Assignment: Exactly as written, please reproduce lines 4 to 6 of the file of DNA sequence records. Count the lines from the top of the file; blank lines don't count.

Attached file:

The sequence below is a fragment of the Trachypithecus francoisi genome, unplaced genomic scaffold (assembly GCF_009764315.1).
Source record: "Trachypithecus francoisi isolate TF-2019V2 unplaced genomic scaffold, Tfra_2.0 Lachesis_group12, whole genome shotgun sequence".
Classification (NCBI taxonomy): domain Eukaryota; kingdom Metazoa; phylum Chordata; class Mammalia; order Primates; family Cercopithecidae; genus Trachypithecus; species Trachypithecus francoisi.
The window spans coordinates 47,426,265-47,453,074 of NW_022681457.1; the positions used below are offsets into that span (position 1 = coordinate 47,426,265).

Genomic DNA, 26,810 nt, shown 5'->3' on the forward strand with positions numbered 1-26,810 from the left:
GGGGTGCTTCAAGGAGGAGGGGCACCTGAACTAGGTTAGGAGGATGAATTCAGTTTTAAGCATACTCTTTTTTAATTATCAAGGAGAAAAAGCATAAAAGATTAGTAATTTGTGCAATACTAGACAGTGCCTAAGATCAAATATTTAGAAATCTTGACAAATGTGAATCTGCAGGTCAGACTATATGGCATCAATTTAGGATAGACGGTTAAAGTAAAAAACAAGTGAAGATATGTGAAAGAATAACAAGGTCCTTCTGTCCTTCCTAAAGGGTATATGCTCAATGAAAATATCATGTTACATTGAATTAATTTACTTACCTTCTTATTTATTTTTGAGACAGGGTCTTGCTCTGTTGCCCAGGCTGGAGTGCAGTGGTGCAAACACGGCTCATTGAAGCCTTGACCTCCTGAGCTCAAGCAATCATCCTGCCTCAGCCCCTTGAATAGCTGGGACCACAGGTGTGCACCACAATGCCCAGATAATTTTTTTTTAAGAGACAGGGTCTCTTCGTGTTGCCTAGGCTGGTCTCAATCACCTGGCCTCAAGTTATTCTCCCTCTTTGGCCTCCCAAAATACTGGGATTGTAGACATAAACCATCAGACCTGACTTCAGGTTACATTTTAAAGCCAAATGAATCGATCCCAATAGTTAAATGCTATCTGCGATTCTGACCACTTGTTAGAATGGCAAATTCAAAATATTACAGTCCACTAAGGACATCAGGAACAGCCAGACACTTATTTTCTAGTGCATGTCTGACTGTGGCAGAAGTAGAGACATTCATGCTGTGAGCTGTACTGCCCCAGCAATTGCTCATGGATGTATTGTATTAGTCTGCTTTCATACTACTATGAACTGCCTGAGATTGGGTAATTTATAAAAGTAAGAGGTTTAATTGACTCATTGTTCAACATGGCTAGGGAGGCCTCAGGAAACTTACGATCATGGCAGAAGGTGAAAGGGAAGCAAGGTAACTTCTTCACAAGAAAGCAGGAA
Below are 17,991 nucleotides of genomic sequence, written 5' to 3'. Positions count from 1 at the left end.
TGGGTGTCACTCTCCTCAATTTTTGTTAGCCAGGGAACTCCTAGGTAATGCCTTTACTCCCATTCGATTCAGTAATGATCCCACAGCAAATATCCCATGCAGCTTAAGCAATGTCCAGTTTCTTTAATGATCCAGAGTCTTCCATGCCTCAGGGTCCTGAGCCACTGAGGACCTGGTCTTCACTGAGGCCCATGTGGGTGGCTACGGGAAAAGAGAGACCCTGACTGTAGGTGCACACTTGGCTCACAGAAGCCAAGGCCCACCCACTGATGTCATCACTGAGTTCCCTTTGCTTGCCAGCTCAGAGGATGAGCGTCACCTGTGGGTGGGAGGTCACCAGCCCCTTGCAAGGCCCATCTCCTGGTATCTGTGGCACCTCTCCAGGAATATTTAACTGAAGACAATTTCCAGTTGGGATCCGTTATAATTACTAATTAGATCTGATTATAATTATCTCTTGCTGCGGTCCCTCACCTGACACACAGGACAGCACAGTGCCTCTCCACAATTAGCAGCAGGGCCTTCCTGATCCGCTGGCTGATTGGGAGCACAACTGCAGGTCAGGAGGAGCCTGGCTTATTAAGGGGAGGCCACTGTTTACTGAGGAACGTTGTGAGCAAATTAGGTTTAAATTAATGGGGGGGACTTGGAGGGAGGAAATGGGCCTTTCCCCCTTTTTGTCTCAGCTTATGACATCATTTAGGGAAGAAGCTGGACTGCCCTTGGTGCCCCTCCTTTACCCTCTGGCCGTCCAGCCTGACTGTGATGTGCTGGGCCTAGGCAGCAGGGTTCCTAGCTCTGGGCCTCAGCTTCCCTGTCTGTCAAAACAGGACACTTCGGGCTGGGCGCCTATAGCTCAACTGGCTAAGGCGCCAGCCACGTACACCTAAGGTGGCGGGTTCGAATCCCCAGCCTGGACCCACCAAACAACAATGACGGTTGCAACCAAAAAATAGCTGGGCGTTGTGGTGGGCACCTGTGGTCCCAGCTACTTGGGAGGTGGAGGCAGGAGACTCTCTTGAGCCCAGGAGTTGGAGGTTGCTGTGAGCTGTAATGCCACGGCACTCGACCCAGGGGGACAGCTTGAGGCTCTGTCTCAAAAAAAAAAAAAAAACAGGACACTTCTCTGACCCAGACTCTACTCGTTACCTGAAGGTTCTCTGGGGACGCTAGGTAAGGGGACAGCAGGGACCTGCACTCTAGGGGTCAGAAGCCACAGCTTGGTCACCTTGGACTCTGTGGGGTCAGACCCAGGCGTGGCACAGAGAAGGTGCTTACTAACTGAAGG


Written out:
The window spans coordinates 47,426,265-47,453,074 of NW_022681457.1; the positions used below are offsets into that span (position 1 = coordinate 47,426,265).

Genomic DNA, 26,810 nt, shown 5'->3' on the forward strand with positions numbered 1-26,810 from the left:
GGGGTGCTTCAAGGAGGAGGGGCACCTGAACTAGGTTAGGAGGATGAATTCAGTTTTAAGCATACTCTTTTTTAATTATCAAGGAGAAAAAGCATAAAAGATTAGTAATTTGTGCAATACTAGACAGTGCCTAAGATCAAATATTTAGAAATCTTGACAAATGTGAATCTGCAGGTCAGACTATATGGCATCAATTTAGGATAGACGGTTAAAGTAAAAAACAAGTGAAGATATGTGAAAGAATAACAAGGTCCTTCTGTCCTTCCTAAAGGGTATATGCTCAATGAAAATATCATGTTACATTGAATTAATTTACTTACCTTCTTATTTATTTTTGAGACAGGGTCTTGCTCTGTTGCCCAGGCTGGAGTGCAGTGGTGCAAACACGGCTCATTGAAGCCTTGACCTCCTGAGCTCAAGCAATCATCCTGCCTCAGCCCCTTGAATAGCTGGGACCACAGGTGTGCACCACAATGCCCAGATAATTTTTTTTTAAGAGACAGGGTCTCTTCGTGTTGCCTAGGCTGGTCTCAATCACCTGGCCTCAAGTTATTCTCCCTCTTTGGCCTCCCAAAATACTGGGATTGTAGACATAAACCATCAGACCTGACTTCAGGTTACATTTTAAAGCCAAATGAATCGATCCCAATAGTTAAATGCTATCTGCGATTCTGACCACTTGTTAGAATGGCAAATTCAAAATATTACAGTCCACTAAGGACATCAGGAACAGCCAGACACTTATTTTCTAGTGCATGTCTGACTGTGGCAGAAGTAGAGACATTCATGCTGTGAGCTGTACTGCCCCAGCAATTGCTCATGGATGTATTGTATTAGTCTGCTTTCATACTACTATGAACTGCCTGAGATTGGGTAATTTATAAAAGTAAGAGGTTTAATTGACTCATTGTTCAACATGGCTAGGGAGGCCTCAGGAAACTTACGATCATGGCAGAAGGTGAAAGGGAAGCAAGGTAACTTCTTCACAAGAAAGCAGGAA